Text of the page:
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dc.contributor.authorO'Grady, M J
dc.contributor.authorCody, D
dc.date.accessioned2012-02-01T10:24:24Z
dc.date.available2012-02-01T10:24:24Z
dc.date.issued2012-02-01T10:24:24Z
dc.identifier.citationArch Dis Child. 2011 Mar;96(3):280-4. Epub 2010 Apr 22.en_GB
dc.identifier.issn1468-2044 (Electronic)en_GB
dc.identifier.issn0003-9888 (Linking)en_GB
dc.identifier.pmid20413616en_GB
dc.identifier.doi10.1136/adc.2009.181800en_GB
dc.identifier.urihttp://hdl.handle.net/10147/207414
dc.description.abstractSubclinical hypothyroidism (SH) is defined as an elevated thyroid stimulating hormone (TSH) in association with a normal total or free thyroxine (T4) or triiodothyronine (T3). It is frequently encountered in both neonatology and general paediatric practice; however, its clinical significance is widely debated. Currently there is no broad consensus on the investigation and treatment of these patients; specifically who to treat and what cut-off level of TSH should be used. This paper reviews the available evidence regarding investigation, treatments and outcomes reported for childhood SH.
dc.language.isoengen_GB
dc.subject.meshChilden_GB
dc.subject.meshChild, Preschoolen_GB
dc.subject.meshDown Syndrome/complicationsen_GB
dc.subject.meshGenetic Predisposition to Diseaseen_GB
dc.subject.meshHormone Replacement Therapy/methodsen_GB
dc.subject.meshHumansen_GB
dc.subject.meshHypothyroidism/*diagnosis/drug therapy/etiologyen_GB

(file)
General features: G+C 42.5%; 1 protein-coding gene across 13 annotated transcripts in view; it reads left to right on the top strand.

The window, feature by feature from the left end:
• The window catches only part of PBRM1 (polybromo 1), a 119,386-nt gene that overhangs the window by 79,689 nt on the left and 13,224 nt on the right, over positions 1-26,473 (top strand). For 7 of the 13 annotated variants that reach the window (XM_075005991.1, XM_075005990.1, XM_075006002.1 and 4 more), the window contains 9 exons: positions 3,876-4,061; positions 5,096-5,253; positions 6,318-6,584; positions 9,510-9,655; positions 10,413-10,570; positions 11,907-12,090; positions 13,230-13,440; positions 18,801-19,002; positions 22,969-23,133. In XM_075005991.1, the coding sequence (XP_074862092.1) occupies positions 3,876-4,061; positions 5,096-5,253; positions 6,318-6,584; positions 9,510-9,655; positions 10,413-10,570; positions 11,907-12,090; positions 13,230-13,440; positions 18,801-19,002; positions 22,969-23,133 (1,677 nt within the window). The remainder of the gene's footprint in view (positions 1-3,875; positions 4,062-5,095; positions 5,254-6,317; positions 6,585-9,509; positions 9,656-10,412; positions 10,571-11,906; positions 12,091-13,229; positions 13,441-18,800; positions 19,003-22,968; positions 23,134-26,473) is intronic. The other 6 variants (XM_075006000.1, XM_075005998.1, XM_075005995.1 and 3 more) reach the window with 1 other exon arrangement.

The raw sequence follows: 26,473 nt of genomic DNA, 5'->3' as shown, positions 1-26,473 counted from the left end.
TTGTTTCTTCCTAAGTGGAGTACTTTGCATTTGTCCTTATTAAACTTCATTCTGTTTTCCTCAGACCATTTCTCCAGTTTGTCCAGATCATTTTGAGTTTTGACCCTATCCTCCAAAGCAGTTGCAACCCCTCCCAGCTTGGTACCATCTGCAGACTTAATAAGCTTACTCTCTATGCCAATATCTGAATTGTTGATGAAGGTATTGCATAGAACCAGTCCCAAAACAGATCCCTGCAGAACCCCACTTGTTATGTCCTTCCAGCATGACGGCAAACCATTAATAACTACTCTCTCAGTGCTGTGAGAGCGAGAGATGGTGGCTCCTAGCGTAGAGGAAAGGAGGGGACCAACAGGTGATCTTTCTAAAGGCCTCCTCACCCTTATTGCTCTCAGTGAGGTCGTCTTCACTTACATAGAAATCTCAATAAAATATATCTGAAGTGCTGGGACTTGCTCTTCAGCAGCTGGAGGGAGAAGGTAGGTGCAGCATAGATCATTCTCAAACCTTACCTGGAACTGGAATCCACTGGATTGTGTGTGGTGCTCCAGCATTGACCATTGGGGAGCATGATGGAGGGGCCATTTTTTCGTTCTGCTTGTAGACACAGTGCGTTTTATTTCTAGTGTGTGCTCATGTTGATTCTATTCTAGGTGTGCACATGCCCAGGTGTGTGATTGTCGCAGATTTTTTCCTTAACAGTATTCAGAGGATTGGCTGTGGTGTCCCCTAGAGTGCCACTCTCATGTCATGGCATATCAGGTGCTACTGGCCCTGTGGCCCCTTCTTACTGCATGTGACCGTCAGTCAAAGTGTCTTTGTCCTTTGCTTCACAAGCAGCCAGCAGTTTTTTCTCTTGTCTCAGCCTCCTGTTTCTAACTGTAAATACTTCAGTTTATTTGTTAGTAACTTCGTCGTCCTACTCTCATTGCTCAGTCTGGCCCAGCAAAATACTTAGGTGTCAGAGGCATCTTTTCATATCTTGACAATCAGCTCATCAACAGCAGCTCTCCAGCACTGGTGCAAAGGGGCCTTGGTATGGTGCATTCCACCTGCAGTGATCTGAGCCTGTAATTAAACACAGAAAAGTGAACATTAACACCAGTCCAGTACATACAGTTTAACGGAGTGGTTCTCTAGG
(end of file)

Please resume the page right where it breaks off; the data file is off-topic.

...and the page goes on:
dc.subject.meshInfanten_GB
dc.subject.meshInfant, Newbornen_GB
dc.subject.meshThyrotropin/blooden_GB
dc.subject.meshThyroxine/therapeutic useen_GB
dc.titleSubclinical hypothyroidism in childhood.en_GB
dc.contributor.departmentDepartment of Endocrinology and Diabetes, Our Ladys Childrens Hospital, Crumlin, , Dublin, Ireland.en_GB
dc.identifier.journalArchives of disease in childhooden_GB
dc.description.provinceLeinster
html.description.abstractSubclinical hypothyroidism (SH) is defined as an elevated thyroid stimulating hormone (TSH) in association with a normal total or free thyroxine (T4) or triiodothyronine (T3). It is frequently encountered in both neonatology and general paediatric practice; however, its clinical significance is widely debated. Currently there is no broad consensus on the investigation and treatment of these patients; specifically who to treat and what cut-off level of TSH should be used. This paper reviews the available evidence regarding investigation, treatments and outcomes reported for childhood SH.


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